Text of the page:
// Find the first video tag from my target node
    const video = target.querySelector('video')
    if ( video && && video.pause ) {
	  // Pause or Play
      if ( !video.paused ){
      } else {

Interaction conditions

Interaction conditions are an optional, more advanced feature. Allowing you to run an interaction only if certain conditions related to the browser storage (window, sessionStorage, localStorage) are fulfilled.

You can set “Interaction conditions” when editing an interaction like this:

The interaction example above is fulfilled when the value of window.some_key is some_value.

The “Relation” setting lets you define if one (OR) or all (AND) interaction conditions must be fulfilled in order for the interaction to run.

Example: Open a newsletter popup on click

In this example, we want to add a “subscribe newsletter” button to the site’s footer. A click on this button should open a popup that contains our newsletter subscription form.

To create the modal/popup, we need to create a popup template first. Let’s name it “Newsletter popup”.

Make sure to set the template conditions of your newsletter popup to “Entire website”.

In your footer template, add a button and set the following interaction:

Now every time someone clicks this newsletter button in the footer of your website, your newsletter popup shows.

Example: Show custom tooltip on hover

Let’s create a custom tooltip next to a text element. The following example uses a “Basic Text” and an “Icon” element:

To show a custom tooltip near the “?” icon, we’ll have a hidden element (e.g. Div + Text), where the Div has a custom class .my-tooltip, and it will be shown when the mouse is over the icon.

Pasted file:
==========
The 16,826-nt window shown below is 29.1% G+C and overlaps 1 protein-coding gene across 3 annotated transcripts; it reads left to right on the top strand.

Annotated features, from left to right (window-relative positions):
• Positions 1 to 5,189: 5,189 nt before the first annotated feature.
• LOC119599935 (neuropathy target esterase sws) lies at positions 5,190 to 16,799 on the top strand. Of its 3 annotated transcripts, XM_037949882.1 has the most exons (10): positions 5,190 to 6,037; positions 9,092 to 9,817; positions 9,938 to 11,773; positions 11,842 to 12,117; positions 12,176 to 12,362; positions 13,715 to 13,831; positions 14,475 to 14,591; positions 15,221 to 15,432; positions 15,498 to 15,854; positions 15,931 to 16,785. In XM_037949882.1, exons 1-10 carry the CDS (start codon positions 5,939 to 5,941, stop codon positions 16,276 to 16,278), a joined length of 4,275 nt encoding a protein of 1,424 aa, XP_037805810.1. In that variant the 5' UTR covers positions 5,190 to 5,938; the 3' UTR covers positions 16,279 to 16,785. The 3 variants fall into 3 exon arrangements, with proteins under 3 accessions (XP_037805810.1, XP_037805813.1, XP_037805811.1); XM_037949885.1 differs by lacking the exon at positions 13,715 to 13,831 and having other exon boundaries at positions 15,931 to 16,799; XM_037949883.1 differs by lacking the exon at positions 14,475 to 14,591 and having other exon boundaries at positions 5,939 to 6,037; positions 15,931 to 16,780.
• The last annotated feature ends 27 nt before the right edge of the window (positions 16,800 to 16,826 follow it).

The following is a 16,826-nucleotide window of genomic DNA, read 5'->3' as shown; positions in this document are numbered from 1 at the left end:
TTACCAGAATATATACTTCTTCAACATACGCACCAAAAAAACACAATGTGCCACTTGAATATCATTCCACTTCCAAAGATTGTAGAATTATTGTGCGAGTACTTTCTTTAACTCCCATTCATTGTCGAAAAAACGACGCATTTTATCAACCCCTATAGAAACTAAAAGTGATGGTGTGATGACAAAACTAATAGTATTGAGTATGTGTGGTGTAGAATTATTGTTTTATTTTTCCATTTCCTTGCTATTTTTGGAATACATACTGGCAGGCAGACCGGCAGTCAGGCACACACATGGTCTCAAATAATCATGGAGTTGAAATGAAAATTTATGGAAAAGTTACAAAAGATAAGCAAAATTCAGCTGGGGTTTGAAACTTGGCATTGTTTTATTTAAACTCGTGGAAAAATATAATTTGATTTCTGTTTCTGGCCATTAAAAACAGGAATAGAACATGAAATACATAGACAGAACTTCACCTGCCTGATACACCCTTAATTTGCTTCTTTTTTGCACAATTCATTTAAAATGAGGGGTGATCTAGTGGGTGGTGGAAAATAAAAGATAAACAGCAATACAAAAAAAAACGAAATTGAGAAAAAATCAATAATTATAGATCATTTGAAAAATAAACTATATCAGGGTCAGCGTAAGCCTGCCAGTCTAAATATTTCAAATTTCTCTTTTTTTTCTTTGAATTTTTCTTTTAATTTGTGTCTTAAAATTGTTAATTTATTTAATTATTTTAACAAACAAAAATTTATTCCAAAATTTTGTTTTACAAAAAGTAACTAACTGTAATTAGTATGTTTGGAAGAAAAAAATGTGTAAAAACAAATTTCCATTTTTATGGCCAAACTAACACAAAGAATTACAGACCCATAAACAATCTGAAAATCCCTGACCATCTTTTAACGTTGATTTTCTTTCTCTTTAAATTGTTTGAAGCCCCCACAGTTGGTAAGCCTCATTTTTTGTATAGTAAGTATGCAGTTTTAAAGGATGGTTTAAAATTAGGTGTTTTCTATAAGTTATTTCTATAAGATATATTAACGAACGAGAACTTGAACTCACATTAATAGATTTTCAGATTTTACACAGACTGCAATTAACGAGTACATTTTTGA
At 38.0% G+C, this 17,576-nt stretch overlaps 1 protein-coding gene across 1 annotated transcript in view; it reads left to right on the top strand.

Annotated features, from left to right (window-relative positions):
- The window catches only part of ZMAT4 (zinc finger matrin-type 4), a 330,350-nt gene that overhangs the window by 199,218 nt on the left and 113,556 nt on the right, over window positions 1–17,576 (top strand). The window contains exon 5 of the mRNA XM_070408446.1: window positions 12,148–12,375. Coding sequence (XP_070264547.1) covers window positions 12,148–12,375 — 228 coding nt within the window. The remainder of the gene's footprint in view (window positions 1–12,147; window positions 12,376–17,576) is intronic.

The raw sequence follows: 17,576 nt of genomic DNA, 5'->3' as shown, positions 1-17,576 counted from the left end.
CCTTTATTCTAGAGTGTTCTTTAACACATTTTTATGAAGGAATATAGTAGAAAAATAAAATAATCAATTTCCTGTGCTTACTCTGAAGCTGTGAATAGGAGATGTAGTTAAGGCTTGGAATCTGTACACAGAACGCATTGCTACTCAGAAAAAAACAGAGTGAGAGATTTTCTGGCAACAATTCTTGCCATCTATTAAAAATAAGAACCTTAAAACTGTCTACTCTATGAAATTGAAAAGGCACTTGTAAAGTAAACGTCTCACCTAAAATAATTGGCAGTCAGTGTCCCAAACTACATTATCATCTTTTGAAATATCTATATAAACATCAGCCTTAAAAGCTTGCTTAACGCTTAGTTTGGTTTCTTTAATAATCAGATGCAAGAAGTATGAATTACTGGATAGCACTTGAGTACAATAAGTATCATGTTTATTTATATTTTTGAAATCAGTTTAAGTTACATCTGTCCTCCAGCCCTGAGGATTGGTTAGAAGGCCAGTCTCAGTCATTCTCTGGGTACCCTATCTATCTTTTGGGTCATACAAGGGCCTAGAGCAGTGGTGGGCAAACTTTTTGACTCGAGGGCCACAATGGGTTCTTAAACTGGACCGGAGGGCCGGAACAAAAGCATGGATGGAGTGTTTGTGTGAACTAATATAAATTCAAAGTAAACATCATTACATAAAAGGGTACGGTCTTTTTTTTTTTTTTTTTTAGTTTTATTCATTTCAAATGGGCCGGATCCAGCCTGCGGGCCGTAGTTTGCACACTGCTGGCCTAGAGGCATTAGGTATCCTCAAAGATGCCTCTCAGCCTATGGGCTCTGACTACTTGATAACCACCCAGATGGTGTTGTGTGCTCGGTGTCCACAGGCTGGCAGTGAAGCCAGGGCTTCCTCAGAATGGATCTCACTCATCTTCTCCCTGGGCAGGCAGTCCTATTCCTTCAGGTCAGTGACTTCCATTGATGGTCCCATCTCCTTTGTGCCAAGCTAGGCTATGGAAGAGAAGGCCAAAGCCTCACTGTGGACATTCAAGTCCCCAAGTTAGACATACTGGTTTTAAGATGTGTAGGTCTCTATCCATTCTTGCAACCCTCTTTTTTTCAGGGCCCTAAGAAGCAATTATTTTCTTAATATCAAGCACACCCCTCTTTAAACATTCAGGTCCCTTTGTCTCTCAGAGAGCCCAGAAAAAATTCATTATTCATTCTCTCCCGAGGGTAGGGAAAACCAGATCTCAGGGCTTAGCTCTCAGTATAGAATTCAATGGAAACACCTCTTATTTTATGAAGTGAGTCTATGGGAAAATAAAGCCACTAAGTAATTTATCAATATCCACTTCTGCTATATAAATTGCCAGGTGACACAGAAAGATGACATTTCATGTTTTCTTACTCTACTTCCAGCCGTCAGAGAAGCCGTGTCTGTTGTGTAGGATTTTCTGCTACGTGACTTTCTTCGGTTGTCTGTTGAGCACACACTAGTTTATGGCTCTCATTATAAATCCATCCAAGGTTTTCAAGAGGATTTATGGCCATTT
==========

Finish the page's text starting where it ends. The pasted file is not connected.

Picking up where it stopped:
For this, we need to create two interactions on the Icon element. One to show the tooltip and another to hide the tooltip, like this:

The end result, with some more styling, could look like this:

Example: Create a toggle button (e.g. nestable accordion open/close icon)

We can create a toggle button like the mobile menu toggle using element interactions.

The idea in this example is to add two Icon elements inside a Div.

One of the icons shows when the button is not active and the other icon shows when the button is active.

We’ll also add custom CSS and custom classes to the Div and the icons. The Div should have a custom class .toggle-button with the following custom CSS:

%root% .toggle-close-icon {
  display: none;
} .toggle-open-icon {
  display: none;
} .toggle-close-icon {
  display: block;

The default icon should have the class .toggle-open-icon and the active icon the class .toggle-close-icon.